The "sigma_gauss" parameter imposes a Gaussian type filtering on the raw images (as well as on the images of the calibration lamp). This filtering softens the appearance of the images and it is therefore quickly possible to reduce the power of resolution. For the case treated, the value of the filtering will be 1.0 (standard deviation of the filter, with a filtering all the more accentuated as the value is strong). The application of this filter reduces the resolving power from R=13000 to R=12000, which is considered reasonable, because the noise decreases faster than the resolution (again a question of sampling the spectrum images). Do some tests by monitoring the result in the log.

If you want to use all these noise reduction techniques in our demonstration, add the following lines somewhere in the configuration file (see  modified parameters file is in the distribution, under the name "conf2400_mode0_demo1.yaml"):

# ---------------------------------------------------

# Sky extraction mode

# ---------------------------------------------------

sky_mode: 1

# ----------------------------------------------------------------

# Median filter pattern

# ----------------------------------------------------------------

kernel_size: -3

# ----------------------------------------------------------------

# Optimal extraction

# ----------------------------------------------------------------

extract_mode: 1

gain: 0.083

noise: 1.3

# ----------------------------------------------------------------

# Gaussian filtering

# ----------------------------------------------------------------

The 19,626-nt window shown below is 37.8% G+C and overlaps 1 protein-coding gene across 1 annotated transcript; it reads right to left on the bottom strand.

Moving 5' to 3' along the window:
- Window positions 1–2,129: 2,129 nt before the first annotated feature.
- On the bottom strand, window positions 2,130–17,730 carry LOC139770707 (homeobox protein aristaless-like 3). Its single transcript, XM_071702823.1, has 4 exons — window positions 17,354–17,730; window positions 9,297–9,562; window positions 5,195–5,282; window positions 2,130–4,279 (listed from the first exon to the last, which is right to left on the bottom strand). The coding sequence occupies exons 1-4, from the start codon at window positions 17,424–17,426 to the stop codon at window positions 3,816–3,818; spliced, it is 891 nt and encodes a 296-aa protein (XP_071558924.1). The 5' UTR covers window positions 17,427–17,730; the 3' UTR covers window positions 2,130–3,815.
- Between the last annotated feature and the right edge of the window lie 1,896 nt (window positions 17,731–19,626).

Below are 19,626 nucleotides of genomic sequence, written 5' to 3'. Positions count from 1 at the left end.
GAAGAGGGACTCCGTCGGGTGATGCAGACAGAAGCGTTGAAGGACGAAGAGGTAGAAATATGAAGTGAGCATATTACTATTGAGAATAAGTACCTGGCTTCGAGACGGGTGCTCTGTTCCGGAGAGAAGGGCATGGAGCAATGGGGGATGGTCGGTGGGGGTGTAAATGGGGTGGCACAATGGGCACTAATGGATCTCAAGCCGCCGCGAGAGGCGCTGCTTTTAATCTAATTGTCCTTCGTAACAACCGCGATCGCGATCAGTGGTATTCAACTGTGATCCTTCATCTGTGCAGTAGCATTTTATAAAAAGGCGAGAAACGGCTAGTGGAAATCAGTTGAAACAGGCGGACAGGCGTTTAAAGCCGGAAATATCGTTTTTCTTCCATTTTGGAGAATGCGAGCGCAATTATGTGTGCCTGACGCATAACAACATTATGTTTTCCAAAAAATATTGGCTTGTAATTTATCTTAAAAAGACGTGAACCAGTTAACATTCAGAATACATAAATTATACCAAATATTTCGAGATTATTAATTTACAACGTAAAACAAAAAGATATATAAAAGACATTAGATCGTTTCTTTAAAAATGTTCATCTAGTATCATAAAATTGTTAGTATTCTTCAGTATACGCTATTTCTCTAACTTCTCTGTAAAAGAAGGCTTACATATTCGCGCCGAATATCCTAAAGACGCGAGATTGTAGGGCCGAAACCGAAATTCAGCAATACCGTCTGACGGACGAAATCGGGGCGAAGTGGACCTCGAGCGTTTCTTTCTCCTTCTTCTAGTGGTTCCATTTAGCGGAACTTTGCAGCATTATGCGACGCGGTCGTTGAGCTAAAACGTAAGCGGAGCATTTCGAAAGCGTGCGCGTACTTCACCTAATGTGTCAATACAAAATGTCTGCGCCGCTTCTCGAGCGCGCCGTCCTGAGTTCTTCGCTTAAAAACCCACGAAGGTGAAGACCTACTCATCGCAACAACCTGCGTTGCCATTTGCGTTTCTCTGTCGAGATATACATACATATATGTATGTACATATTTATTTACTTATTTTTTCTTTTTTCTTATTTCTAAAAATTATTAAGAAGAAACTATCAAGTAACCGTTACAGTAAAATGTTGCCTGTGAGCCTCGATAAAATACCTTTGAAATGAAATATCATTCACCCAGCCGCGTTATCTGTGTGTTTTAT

sigma_gauss: 1.0

Here is the profile of the Altair star after application of these noise remedies (compare before and after filtering):

Before filtering.

After filtering.

7.7 : The accuracy of the spectral calibration

At the end of the reduction work, is the spectral calibration really fair, really accurate, and by how much? A large number of events can deteriorate the quality of this calibration. The most frequent problem is the time that elapses between the moment when we take the "science" images and the moment when we take the calibration images. This time lapse is conducive to distortions of the instrument, sometimes tiny, but with a noticeable effect in the final spectrum. Another classic cause of error is the difference in the path of light rays coming from the "science" and calibration sources (the errors are then of the systematic type). 

It is therefore always good to be suspicious and to check, from time to time, that everything is going as well as expected. specINTI Editor offers a tool to perform this check, especially adapted to spectra with high spectral resolution around the H-alpha line, which is precisely our situation. We use a natural spectrum, which always leaves a trace in the spectra of our stars (unless we observe in very high mountains with very dry air): the telluric lines of water vapor (H2O). This chemical element of our atmosphere produces a spectrum of fine lines in absorption, with perfectly known wavelengths. It is precisely the comparison between the observed wavelengths and the wavelengths of the line catalog that will allow us to evaluate the quality of the spectral calibration.

Display the reduced spectral profile of Altair (via the tab "Visu profile", then click on the button "Check atmo" located in the lower part of the tab. specINTI Editor draws marks at the expected location of the main H2O lines, as well as the deviation (in A) between the measured position and the catalog. You can zoom in with the magnifying glass to better examine the details: 

We then realize that the telluric lines are shifted towards the blue of about -0.07 A. This deviation is quite small, 1/7 to 1/8 of the spectral sharpness delivered by Star'Ex, but still clearly perceptible with the implemented tool, that one should not hesitate to use. The defect can be explained by a thermo-elastic variation of the spectrograph between the moment when the spectra of the star are taken and the moment when the spectrum of the neon is captured (at the end of the observation session of the Altair star, whereas ideally it would be necessary to take a reference spectrum at the beginning of the sequence and another one at the end of the sequence, specINTI then taking care of making a kind of average if one has more than one calibration spectrum).